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New Mexico State University

New Mexico State University

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NMSU and DACC partner up to improve gaps in STEM

New Mexico State University and Dona Ana Community College received a $1.2 million grant from the U.S. Department of Education for research to explain and overcome gaps in educational attainment for Hispanic and other low-income undergraduates in science, technology, engineering and mathematics (STEM) fields.

These gaps include a lack of preparation for higher education after high school and low enrollment, retention, transfer and graduation. The Partnership for Retention and Improvement of Meaningful Opportunities in STEM (PRIMOS) grant will allow NMSU and DACC, which are both Hispanic Serving Institutions, to determine what activities increase the success of Hispanic and other low-income students in STEM courses.

"NMSU has some very good support programs and so does DACC and through the partnership formed with this grant, we can learn a great deal from one another to improve student services at both campuses," said Carmen Gonzales, NMSU vice president for student success.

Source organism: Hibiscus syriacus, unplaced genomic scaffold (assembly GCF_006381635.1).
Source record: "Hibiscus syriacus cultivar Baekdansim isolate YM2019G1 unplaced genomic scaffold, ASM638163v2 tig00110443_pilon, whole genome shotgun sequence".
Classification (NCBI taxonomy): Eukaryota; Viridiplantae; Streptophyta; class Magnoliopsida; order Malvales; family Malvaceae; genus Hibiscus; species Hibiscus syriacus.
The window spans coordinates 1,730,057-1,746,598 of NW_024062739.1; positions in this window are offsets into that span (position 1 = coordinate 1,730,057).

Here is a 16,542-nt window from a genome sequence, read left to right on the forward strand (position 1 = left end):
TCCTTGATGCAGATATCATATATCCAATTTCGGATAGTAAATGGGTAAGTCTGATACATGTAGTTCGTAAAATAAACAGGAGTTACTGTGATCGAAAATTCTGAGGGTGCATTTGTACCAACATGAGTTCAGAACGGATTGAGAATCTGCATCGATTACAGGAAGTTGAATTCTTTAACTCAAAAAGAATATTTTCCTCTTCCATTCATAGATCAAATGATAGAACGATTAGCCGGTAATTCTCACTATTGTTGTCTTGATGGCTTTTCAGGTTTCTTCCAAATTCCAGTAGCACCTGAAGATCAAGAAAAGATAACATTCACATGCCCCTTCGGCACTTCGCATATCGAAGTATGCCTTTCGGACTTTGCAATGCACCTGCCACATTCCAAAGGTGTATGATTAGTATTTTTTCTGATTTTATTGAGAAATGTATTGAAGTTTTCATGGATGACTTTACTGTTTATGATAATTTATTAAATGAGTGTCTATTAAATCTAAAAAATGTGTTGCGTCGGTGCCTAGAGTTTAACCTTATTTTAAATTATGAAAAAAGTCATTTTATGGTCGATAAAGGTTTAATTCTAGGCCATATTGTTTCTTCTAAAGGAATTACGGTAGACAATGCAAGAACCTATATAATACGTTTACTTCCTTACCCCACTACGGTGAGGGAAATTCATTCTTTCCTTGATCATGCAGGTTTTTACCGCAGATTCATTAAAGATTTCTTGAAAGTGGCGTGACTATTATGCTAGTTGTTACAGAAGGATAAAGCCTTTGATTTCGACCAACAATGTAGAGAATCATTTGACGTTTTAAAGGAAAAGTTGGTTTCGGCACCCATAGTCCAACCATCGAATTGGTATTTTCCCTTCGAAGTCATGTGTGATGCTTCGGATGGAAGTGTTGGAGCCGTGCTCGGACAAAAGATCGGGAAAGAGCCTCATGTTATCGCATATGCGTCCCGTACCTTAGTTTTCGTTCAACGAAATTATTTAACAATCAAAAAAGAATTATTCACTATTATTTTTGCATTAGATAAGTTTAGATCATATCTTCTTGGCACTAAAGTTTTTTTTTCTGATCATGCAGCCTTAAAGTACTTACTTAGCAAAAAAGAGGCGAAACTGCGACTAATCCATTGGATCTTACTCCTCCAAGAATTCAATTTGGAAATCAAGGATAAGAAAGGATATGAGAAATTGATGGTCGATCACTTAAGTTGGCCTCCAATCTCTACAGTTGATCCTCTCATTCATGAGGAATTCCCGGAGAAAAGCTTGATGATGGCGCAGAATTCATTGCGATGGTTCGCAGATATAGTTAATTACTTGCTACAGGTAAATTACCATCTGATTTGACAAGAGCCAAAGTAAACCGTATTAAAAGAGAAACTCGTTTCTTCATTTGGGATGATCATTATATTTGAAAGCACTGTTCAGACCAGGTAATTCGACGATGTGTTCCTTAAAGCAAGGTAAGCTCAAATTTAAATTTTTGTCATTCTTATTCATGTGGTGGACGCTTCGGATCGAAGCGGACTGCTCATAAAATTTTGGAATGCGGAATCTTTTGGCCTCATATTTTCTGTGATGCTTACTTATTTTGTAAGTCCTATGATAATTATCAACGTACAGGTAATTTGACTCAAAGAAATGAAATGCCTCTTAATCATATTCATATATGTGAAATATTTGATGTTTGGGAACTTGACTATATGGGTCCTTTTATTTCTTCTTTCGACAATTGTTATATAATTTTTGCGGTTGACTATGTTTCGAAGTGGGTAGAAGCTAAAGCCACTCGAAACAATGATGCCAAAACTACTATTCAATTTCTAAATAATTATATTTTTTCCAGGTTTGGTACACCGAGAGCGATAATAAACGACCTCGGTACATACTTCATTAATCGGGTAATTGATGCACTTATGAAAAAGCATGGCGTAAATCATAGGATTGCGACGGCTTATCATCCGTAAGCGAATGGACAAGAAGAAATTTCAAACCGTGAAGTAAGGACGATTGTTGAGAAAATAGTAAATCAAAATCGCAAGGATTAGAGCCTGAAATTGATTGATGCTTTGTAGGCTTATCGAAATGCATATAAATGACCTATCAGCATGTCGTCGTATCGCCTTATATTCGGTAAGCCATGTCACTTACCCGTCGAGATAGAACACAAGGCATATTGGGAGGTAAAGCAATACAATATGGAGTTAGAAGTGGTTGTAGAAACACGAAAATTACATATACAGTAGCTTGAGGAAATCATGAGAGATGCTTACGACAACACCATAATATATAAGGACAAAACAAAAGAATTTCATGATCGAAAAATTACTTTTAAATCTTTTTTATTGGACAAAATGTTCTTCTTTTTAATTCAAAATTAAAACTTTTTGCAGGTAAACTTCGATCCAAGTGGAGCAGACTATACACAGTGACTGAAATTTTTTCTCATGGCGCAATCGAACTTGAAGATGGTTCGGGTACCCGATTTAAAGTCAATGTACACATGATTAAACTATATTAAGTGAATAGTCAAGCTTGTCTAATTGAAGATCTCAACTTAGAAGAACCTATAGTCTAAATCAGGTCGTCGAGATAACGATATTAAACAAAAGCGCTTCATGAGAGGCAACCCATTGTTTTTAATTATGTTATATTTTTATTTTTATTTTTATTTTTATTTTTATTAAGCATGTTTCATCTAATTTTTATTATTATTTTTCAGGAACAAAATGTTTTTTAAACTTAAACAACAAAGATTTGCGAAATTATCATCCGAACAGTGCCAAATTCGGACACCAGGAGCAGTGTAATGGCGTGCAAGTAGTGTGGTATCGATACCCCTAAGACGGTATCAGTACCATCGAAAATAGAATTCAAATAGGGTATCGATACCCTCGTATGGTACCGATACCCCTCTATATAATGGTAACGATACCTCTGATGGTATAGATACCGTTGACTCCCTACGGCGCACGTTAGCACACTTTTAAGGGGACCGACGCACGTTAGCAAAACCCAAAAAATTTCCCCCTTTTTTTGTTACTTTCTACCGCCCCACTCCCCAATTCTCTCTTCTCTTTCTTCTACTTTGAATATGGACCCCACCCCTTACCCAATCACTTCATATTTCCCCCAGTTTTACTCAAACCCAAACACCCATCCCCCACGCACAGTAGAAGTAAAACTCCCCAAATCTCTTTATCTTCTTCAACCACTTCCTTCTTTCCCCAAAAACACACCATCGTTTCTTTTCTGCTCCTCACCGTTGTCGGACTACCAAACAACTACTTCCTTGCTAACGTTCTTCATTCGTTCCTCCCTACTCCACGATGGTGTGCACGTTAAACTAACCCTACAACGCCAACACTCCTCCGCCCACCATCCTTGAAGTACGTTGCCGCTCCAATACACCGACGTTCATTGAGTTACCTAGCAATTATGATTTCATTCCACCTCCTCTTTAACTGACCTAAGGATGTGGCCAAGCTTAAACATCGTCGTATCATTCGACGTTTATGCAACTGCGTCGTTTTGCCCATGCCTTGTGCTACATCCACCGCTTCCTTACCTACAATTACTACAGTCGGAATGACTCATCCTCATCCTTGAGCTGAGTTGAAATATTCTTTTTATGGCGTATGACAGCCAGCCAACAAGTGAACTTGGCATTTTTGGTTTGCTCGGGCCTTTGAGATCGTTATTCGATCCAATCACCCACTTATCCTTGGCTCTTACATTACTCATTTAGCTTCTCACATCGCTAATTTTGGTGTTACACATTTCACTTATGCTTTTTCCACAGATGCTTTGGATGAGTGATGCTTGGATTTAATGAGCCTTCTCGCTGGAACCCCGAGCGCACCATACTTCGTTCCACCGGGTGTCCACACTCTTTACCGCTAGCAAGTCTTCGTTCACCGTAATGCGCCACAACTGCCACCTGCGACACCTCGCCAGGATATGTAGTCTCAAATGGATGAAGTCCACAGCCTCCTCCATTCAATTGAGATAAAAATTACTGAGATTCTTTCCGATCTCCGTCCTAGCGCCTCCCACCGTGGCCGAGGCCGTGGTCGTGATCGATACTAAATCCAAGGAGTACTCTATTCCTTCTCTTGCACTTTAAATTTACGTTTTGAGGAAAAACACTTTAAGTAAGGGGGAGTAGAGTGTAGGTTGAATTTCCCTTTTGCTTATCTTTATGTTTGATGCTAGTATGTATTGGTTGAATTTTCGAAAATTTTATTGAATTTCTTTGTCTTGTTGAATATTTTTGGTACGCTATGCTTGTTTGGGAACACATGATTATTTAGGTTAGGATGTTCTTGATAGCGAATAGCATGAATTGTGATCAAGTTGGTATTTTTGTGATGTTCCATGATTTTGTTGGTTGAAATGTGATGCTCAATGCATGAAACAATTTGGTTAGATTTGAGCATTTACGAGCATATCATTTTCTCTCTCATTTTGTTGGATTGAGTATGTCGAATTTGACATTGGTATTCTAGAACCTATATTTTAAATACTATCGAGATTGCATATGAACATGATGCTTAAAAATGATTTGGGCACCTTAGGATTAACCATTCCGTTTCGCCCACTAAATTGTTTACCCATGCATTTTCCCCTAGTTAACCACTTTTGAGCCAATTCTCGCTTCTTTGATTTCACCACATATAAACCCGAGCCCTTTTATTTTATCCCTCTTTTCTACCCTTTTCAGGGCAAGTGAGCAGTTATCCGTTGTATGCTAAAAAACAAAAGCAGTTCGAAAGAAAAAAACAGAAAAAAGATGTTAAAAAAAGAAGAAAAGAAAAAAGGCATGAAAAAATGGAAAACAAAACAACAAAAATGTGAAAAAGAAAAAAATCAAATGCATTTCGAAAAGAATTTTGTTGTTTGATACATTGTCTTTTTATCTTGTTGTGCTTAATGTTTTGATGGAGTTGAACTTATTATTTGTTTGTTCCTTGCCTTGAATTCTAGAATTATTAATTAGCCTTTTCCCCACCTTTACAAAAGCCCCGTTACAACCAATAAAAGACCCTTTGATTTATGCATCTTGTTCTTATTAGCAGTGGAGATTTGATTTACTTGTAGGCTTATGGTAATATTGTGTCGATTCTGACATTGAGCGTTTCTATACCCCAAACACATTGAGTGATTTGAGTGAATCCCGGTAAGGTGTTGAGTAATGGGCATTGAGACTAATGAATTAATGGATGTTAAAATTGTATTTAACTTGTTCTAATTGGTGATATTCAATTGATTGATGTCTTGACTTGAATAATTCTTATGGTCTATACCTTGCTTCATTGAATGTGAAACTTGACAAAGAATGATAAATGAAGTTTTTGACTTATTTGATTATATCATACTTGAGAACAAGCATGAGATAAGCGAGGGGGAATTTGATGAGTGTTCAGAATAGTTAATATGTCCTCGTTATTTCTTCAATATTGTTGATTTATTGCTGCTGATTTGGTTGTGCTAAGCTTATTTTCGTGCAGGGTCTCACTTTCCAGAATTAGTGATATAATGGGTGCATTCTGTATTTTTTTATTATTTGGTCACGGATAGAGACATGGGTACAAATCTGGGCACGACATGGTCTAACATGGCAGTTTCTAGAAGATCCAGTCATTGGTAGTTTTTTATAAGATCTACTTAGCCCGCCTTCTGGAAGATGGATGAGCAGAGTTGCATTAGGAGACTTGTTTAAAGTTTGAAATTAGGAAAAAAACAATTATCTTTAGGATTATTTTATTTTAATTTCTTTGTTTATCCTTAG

The goals for NMSU and DACC are to increase the numbers of students who declare a STEM major by 20 percent, increase the number of degrees earned in STEM fields by 8 percent and establish a transfer model that results in a 20 percent increase in students who successfully transfer from DACC to NMSU.

"The goal of PRIMOS is to increase the number of students in STEM fields. However, students pursuing degrees in other fields also will benefit from PRIMOS because best practices will inform the services we provide for all of our students," Gonzales said.

To accomplish these goals, research-based activities will go into effect such as improved student advising, academic and student support, engaged teaching and learning and data coordination.

These categories will be supported by redesigning curriculum in STEM barrier courses, refresher courses in mathematics for entering freshmen, a transfer advisor at DACC, supplement instruction, coaches for students clustered in learning communities, a new STEM component in college readiness courses, faculty development to enhance teaching and learning and increased employment opportunities for STEM seniors.

Innovative technology will be an integral part of all services.

"It's exciting to be collaborating on this project," said Margie Huerta, DACC president. "Good things, that we have not anticipated, may come as a result of this grant."

The PRIMOS grant management team will include Gonzales and Huerta as the principal investigators. Terry Cook, NMSU assistant vice president of student engagement, and Steve Kanim, a physics professor at NMSU, will direct the project.

An advisory board consisting of cross-campus offices, departments, programs and services will be used as a tool to decide the most effective plans in improving student retention, transfer and graduation in STEM fields.